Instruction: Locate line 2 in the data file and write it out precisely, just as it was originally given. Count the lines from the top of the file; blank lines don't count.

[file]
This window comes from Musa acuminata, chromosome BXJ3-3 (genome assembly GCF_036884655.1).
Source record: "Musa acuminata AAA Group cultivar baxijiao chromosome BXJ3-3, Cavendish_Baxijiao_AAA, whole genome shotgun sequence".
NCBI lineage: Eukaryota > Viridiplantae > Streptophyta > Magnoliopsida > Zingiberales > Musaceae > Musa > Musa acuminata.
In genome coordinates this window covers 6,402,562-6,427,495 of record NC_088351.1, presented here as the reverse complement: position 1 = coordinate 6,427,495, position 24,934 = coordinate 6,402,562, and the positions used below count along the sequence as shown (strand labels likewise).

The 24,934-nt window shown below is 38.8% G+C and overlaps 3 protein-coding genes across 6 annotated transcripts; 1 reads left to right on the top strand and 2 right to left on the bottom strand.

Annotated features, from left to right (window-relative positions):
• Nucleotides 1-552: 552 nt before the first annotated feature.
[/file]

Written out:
Source record: "Musa acuminata AAA Group cultivar baxijiao chromosome BXJ3-3, Cavendish_Baxijiao_AAA, whole genome shotgun sequence".